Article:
Ah, the days when pimps were celebrated as heroes in the culture! We didn't get into the brilliance of Theodore Wilson as Sweet Daddy Williams in our Good Times episode this week, but don't let that stop you from enjoying one of the most memorable recurring characters of the era:
As we mentioned in our show notes, Wilson was only in 7 episodes in the series' 6 seasons, but he made such an impression each time that it feels like he was in more. After making his screen debut in the 1970 adaptation of the Chester Himes novel Cotton Comes to Harlem, the actor was already a fixture on the tube when he joined Good Times. Among his guest spots were The Waltons (his TV debut), What's Happenin' (the Doobie Brothers episode), and All in the Family. As a regular, he's a riot as the postman (later barber) Earl on the short-lived That's My Mama.
Here's the first time we see Sweet Daddy, in season 3, episode 19:
In this solid episode, Sweet Daddy backs J.J. and wants to set up a one-man art show for him. In an interesting twist on the usual dynamic that we discuss in the podcast, James wants nothing to do with that "hustler's money," and Florida is the one who rationalizes it by saying what a break it is for their son.
Things get complicated when Michael takes a ride home in Sweet Daddy's car and then the Evans family gets a new refrigerator delivered by some of his muscle. Will James put up with the growing presence of "that hoodlum" in the family's life?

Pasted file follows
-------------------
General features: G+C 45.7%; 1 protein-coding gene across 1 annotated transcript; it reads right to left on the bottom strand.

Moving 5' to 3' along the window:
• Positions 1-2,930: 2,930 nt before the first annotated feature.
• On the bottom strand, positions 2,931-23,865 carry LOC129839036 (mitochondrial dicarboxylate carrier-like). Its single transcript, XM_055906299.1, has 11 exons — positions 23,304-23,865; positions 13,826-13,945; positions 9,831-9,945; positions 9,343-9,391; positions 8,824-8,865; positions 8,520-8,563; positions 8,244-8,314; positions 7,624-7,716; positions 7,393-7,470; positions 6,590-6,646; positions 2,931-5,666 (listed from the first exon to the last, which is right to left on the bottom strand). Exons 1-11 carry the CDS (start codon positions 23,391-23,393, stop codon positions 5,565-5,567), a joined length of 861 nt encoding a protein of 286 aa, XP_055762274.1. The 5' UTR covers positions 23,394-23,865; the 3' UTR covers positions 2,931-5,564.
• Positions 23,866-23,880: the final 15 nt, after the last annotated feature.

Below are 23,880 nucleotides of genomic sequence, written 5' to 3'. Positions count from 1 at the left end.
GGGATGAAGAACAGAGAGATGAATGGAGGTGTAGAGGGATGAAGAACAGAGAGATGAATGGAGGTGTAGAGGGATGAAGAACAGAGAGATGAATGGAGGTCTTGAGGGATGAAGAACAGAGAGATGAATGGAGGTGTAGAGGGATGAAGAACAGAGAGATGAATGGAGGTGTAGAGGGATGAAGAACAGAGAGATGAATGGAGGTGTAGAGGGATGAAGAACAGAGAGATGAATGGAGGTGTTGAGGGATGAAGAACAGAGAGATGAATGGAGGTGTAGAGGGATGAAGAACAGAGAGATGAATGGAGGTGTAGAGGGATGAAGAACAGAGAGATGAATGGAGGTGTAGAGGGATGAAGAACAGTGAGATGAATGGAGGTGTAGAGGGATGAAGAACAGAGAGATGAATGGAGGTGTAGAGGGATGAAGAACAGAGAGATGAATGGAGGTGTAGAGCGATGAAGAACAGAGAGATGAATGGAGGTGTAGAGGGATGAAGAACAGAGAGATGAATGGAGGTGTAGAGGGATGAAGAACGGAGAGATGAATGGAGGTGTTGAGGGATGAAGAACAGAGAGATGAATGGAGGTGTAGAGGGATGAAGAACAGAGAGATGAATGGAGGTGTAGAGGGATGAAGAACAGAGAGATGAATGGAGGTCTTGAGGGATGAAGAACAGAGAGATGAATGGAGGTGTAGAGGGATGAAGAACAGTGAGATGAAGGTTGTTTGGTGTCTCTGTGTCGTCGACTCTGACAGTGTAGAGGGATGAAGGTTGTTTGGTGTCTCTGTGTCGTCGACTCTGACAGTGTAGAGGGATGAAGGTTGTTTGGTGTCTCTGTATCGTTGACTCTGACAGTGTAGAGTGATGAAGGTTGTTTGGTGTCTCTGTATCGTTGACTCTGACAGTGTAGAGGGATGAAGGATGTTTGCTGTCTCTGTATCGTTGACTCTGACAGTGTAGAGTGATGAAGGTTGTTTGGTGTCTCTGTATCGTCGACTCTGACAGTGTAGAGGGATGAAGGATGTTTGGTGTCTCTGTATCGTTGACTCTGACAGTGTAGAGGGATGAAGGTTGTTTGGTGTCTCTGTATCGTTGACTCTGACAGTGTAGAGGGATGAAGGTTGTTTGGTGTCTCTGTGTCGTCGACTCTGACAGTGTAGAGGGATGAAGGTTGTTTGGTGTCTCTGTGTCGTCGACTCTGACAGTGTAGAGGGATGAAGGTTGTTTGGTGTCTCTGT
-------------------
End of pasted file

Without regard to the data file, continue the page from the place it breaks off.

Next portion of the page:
Yes, the character is a bit of a cartoon. And, yes, his presence does add a bit to the general buffoonery that stars John Amos and Esther Rolle were protesting:
Yet Teddy Wilson is funny and charismatic, and his appearances are always a treat. He remained a constant on TV after Good Times, popping up in BOTNS programs like The White Shadow and The Golden Girls in addition to many others. He died way too young--only 47--after suffering a stroke in 1991.
Still, even if Florida and James weren't fans (in fairness, the show does make it clear that Williams is a hoodlum not to be celebrated, but you can't help but enjoy watching him), I sure was.
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